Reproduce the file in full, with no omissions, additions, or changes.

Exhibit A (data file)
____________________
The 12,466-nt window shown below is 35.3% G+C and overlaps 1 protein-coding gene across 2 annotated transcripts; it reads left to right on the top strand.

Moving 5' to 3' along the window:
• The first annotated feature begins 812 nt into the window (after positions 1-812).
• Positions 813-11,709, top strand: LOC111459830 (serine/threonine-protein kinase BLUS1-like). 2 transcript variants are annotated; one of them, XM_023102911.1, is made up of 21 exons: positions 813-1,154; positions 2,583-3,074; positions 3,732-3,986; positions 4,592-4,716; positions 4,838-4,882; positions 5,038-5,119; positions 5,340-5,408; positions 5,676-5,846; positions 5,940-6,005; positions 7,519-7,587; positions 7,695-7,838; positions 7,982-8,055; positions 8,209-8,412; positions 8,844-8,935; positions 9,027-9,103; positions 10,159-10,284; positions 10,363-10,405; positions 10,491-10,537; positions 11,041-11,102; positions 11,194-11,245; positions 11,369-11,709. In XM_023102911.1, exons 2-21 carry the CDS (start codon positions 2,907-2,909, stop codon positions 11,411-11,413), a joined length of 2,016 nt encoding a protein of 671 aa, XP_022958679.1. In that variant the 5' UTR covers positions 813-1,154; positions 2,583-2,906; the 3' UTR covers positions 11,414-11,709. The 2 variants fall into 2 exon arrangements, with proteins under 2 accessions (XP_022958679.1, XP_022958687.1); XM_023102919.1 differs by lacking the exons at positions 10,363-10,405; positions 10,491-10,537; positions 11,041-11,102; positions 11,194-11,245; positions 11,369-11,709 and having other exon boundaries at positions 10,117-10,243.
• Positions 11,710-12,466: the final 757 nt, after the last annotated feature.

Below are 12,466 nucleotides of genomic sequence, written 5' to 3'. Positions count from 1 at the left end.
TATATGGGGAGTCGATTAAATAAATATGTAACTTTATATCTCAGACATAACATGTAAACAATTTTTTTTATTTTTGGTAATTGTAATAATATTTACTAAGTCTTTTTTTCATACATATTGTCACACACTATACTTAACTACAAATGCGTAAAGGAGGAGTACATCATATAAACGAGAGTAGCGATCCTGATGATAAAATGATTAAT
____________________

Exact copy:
The 12,466-nt window shown below is 35.3% G+C and overlaps 1 protein-coding gene across 2 annotated transcripts; it reads left to right on the top strand.

Moving 5' to 3' along the window:
• The first annotated feature begins 812 nt into the window (after positions 1-812).
• Positions 813-11,709, top strand: LOC111459830 (serine/threonine-protein kinase BLUS1-like). 2 transcript variants are annotated; one of them, XM_023102911.1, is made up of 21 exons: positions 813-1,154; positions 2,583-3,074; positions 3,732-3,986; positions 4,592-4,716; positions 4,838-4,882; positions 5,038-5,119; positions 5,340-5,408; positions 5,676-5,846; positions 5,940-6,005; positions 7,519-7,587; positions 7,695-7,838; positions 7,982-8,055; positions 8,209-8,412; positions 8,844-8,935; positions 9,027-9,103; positions 10,159-10,284; positions 10,363-10,405; positions 10,491-10,537; positions 11,041-11,102; positions 11,194-11,245; positions 11,369-11,709. In XM_023102911.1, exons 2-21 carry the CDS (start codon positions 2,907-2,909, stop codon positions 11,411-11,413), a joined length of 2,016 nt encoding a protein of 671 aa, XP_022958679.1. In that variant the 5' UTR covers positions 813-1,154; positions 2,583-2,906; the 3' UTR covers positions 11,414-11,709. The 2 variants fall into 2 exon arrangements, with proteins under 2 accessions (XP_022958679.1, XP_022958687.1); XM_023102919.1 differs by lacking the exons at positions 10,363-10,405; positions 10,491-10,537; positions 11,041-11,102; positions 11,194-11,245; positions 11,369-11,709 and having other exon boundaries at positions 10,117-10,243.
• Positions 11,710-12,466: the final 757 nt, after the last annotated feature.

Below are 12,466 nucleotides of genomic sequence, written 5' to 3'. Positions count from 1 at the left end.
TATATGGGGAGTCGATTAAATAAATATGTAACTTTATATCTCAGACATAACATGTAAACAATTTTTTTTATTTTTGGTAATTGTAATAATATTTACTAAGTCTTTTTTTCATACATATTGTCACACACTATACTTAACTACAAATGCGTAAAGGAGGAGTACATCATATAAACGAGAGTAGCGATCCTGATGATAAAATGATTAAT